Sandymount residents have welcomed the passing of an emergency motion at the Dublin City Council South East Area meeting calling on the Minister for Transport Eamonn Ryan to amend the proposed cycle route along Strand Road.
The new proposal, which was originally drawn up in 2015, would see the cycle path constructed on the boardwalk on the coast side of Strand Road instead of the currently proposed route which would be developed on the road.
The new route is proposed by Dublin City Council (DCC) and would see the closure of the north bound traffic lane.
The motion was a cross party motion put forward by Fianna Fáil councillor Claire O’Connor, Fine Gael councillors Paddy McCartan and James Geoghegan and Labour councillor Dermot Lacey.
Residents Associations from STC (Serpentine Ave, Tritonville and Claremont Roads), SAMRA (Sandymount & Merrion Residents Association), Park Avenue, Sydney Parade Avenue, Gilford Road, BADRA, Ballsbridge, Sandymount Avenue, Seafort Avenue, Merrion Road, say that they do not believe the council proposed cycle lane is a Covid mobility measure.
“Whilst we are acutely aware of the precarious Covid situation the country is now in, the Strand Road Cycle Route cannot be considered an emergency measure,” the collective says.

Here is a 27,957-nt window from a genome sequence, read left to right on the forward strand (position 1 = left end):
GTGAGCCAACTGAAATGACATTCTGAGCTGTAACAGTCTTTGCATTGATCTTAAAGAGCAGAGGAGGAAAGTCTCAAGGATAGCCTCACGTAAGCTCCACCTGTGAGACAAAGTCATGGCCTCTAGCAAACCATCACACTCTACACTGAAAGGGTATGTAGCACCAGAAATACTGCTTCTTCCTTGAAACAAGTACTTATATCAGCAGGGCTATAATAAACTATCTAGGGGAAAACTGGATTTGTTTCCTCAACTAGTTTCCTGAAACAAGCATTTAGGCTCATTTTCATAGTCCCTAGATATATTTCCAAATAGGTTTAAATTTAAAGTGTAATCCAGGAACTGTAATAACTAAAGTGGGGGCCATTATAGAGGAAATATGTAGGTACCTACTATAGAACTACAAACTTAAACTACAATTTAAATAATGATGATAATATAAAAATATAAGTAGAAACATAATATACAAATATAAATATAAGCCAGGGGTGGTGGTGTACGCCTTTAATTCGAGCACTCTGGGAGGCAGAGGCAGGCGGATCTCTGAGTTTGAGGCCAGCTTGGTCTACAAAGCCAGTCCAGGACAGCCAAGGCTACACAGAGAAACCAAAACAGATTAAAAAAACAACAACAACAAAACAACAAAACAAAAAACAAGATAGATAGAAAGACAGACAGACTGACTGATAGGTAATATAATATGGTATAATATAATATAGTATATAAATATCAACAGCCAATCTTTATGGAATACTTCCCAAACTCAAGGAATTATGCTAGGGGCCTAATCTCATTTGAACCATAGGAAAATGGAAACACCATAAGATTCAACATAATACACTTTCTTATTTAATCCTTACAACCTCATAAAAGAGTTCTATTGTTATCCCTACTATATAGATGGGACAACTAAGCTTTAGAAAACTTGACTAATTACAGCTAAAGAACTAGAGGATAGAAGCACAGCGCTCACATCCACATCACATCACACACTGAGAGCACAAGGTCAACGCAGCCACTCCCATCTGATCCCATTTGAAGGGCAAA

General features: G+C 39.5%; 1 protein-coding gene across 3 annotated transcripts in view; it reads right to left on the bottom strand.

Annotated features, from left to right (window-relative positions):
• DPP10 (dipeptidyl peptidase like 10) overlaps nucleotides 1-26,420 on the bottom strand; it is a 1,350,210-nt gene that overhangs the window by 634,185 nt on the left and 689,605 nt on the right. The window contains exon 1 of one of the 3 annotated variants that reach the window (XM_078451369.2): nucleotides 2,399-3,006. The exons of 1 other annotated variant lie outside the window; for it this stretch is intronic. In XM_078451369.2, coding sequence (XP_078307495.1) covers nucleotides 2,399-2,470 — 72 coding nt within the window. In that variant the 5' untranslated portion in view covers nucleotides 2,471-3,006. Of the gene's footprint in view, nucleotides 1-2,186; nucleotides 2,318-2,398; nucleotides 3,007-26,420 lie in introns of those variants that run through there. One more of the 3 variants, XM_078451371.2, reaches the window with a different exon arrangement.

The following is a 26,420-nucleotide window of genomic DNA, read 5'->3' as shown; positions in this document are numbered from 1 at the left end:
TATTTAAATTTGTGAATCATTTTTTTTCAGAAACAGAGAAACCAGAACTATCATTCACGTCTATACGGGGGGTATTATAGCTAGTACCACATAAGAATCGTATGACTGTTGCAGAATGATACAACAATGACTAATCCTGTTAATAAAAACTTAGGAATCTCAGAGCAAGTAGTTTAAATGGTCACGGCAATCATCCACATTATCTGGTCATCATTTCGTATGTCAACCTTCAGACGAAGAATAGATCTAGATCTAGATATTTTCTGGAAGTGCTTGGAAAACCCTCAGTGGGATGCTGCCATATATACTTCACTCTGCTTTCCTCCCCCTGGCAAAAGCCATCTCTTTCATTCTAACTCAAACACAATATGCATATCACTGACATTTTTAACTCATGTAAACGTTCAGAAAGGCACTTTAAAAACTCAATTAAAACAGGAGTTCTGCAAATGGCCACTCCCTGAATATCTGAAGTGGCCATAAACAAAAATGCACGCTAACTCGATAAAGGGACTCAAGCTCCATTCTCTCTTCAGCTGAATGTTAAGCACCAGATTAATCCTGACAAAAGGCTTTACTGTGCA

“We are not supposed to be leaving our homes bar essential journeys; schools and workplaces are closed; there is a 5km travel limit and Strand Road is not on desire lines, the parallel routes along Merrion Road and Park Avenue are more direct north / south.”
Dublin City Council’s traffic models predict that around 7,500 vehicles will be displaced per day if the cycle lane is introduced with the closure of the northbound lane on Strand Road.
The groups say that “despite repeated requests, Dublin City Council has not addressed the question of where these displaced vehicles will go.
“Modelling data provided by the National Transport Authority shows the trial will cause a traffic increase of up to 114% on Merrion Road, Sandymount, Ballsbridge, Irishtown, and parts of South East Dublin.”
The collective say they would “sincerely ask that Dublin City Council re-engage with the NTA and Minister Ryan to make it possible so it can be enjoyed by everyone including visitors to our wonderful capital city.”
“We believe that the DCC proposal as presented requires planning permission given its scale and its cumulative effect on the Sandymount, Ringsend, Irishtown and Ballsbridge communities.”
At a meeting of the DCC Community Consultation Strand Road Cycle Trial Forum on Thursday, January 7, the STC community group told Lord Mayor of Dublin Hazel Chu and management of the council that it is seeking a section five referral to An Bord Pleanala to adjudicate on the proposed cycle route.
A section five referral will decide if the DCC proposed cycle route is exempt from planning permission.
The residents groups are calling on DCC and National Transport Authority (NTA) to delay the trail period of the cycle route until the matter can be adjudicated by An Bord Pleanala.